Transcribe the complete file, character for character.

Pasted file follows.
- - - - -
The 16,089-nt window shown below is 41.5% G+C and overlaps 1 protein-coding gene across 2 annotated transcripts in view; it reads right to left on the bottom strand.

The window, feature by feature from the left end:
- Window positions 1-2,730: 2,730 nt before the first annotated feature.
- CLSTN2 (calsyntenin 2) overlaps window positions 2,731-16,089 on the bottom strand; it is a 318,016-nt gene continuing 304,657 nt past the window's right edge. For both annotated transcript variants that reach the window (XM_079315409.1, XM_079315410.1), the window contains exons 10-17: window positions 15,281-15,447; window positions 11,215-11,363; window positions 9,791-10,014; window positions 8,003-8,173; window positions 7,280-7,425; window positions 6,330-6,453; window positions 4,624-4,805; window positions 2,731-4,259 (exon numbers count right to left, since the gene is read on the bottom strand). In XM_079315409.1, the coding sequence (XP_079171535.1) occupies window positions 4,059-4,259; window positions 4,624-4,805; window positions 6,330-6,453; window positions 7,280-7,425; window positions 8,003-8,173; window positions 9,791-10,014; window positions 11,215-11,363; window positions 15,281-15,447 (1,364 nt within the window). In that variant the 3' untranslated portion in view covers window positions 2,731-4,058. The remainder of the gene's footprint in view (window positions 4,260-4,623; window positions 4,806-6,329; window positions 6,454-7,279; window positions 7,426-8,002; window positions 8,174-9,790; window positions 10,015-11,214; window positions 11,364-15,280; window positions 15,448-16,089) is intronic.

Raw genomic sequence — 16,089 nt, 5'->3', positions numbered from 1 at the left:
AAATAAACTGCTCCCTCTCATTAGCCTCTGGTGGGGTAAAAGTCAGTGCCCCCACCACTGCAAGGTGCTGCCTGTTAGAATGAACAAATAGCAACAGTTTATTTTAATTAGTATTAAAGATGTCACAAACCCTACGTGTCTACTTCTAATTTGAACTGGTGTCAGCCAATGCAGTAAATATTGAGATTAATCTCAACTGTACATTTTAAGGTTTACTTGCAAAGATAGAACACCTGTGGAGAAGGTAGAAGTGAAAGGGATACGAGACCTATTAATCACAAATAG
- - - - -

The 16,089-nt window shown below is 41.5% G+C and overlaps 1 protein-coding gene across 2 annotated transcripts in view; it reads right to left on the bottom strand.

The window, feature by feature from the left end:
- Window positions 1-2,730: 2,730 nt before the first annotated feature.
- CLSTN2 (calsyntenin 2) overlaps window positions 2,731-16,089 on the bottom strand; it is a 318,016-nt gene continuing 304,657 nt past the window's right edge. For both annotated transcript variants that reach the window (XM_079315409.1, XM_079315410.1), the window contains exons 10-17: window positions 15,281-15,447; window positions 11,215-11,363; window positions 9,791-10,014; window positions 8,003-8,173; window positions 7,280-7,425; window positions 6,330-6,453; window positions 4,624-4,805; window positions 2,731-4,259 (exon numbers count right to left, since the gene is read on the bottom strand). In XM_079315409.1, the coding sequence (XP_079171535.1) occupies window positions 4,059-4,259; window positions 4,624-4,805; window positions 6,330-6,453; window positions 7,280-7,425; window positions 8,003-8,173; window positions 9,791-10,014; window positions 11,215-11,363; window positions 15,281-15,447 (1,364 nt within the window). In that variant the 3' untranslated portion in view covers window positions 2,731-4,058. The remainder of the gene's footprint in view (window positions 4,260-4,623; window positions 4,806-6,329; window positions 6,454-7,279; window positions 7,426-8,002; window positions 8,174-9,790; window positions 10,015-11,214; window positions 11,364-15,280; window positions 15,448-16,089) is intronic.

Raw genomic sequence — 16,089 nt, 5'->3', positions numbered from 1 at the left:
AAATAAACTGCTCCCTCTCATTAGCCTCTGGTGGGGTAAAAGTCAGTGCCCCCACCACTGCAAGGTGCTGCCTGTTAGAATGAACAAATAGCAACAGTTTATTTTAATTAGTATTAAAGATGTCACAAACCCTACGTGTCTACTTCTAATTTGAACTGGTGTCAGCCAATGCAGTAAATATTGAGATTAATCTCAACTGTACATTTTAAGGTTTACTTGCAAAGATAGAACACCTGTGGAGAAGGTAGAAGTGAAAGGGATACGAGACCTATTAATCACAAATAG